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'We are a space-faring nation'

Science & Tech

Space junk expert, Dr Alice Gorman, wants everyone to know that South Australia is no newcomer to space industries – it’s part of our scientific heritage.

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Gorman, a space archaeologist from Flinders University,  has released a new book called Dr Space Junk vs The Universe: Archaeology and The Future, which, while including broader analysis of the issues, also spotlights South Australia’s longstanding interest in space.

The book has been released just a few weeks after the Australian Government announced $12 million funding for the space industry in the South Australian capital, consisting of $6 million for the Mission Control Centre and $6 million towards establishing a Space Discovery Centre for STEM education also in Adelaide.

Gorman’s field of research, space archaeology, is the study of space junk – the disused satellites and other man-made debris abandoned in orbit around Earth.

Although Gorman says the field of space junk is a relatively young area of research, South Australia’s interest in space has a long history.

“Right at the moment there’s an increased interest in what our space heritage is and what we can learn about the archaeology of space,” she told InDaily.

“We need to make people comfortable with the idea that we are a space-faring nation, and that we should be doing this.

“We have Woomera and we have the launch range. We have the history and the expertise and the skills that are all centred here.”

South Australia began exploring space in 1967 through WRESAT – Weapons Research Establishment Satellite – making Australia the seventh nation to have a satellite in space and the third country to launch its own satellite from its own territory.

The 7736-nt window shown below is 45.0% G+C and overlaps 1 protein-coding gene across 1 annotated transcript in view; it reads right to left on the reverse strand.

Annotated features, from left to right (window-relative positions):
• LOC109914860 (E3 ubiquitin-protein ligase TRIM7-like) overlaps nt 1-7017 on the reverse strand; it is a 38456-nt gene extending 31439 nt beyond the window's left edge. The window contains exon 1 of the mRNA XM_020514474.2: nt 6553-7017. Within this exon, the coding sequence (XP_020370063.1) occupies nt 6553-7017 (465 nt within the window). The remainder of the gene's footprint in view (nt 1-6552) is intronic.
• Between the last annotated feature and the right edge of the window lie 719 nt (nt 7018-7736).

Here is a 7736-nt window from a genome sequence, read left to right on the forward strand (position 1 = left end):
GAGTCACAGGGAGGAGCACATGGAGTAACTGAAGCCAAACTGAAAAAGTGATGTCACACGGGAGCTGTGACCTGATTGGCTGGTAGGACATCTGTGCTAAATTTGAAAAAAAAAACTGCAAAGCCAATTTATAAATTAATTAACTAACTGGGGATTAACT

Satellite launch vehicle Europa 1 set for launch from Woomera Rocket Range in South Australia in 1966. Picture: Courtesy National Archives of Australia.

This Australian satellite was launched from the RAAF Woomera Range Complex, 500km north of Adelaide, on November 29.

Back then, the rocket test range was a global hub for space research and home to thousands of British, American and Australian military personnel and civilians.

The space industry employs far fewer than that now, but Gorman believes the numbers “will return” for the space industry in South Australia and the kinds of jobs will also diversify.

“Formerly there were workers in the defence sector, but of course with the space agency we have now people are being employed in the civil sector through universities,” she said.

“I’m not an aerospace engineer – I’m an archaeologist. I have interest in space that is coming from a different perspective and I think it’s really important to add it to the historical and the social aspect of space industry and space exploration.

“There are different strengths in the state area relating to the study of space.”

Europa-1 launch vehicle lifts-off from Woomera. Picture Courtesy National Archives of Australia.

Gorman’s book includes a chapter on moon and lunar missions, and highlights several Australian factors that influenced the successful Apollo 11 mission – the moon landing.

In the future, Gorman would like to see South Australia continue to shape the national space agenda.

“I guess I think South Australia has some incredible and different space assets,” she said.

“It wouldn’t just be about manufacturing the satellites or launching things into space providing services.

“We would really become the space state so we would live and breath space.”

Dr Space Junk vs The Universe: Archaeology and The Future can be purchased online through NewSouth Books.

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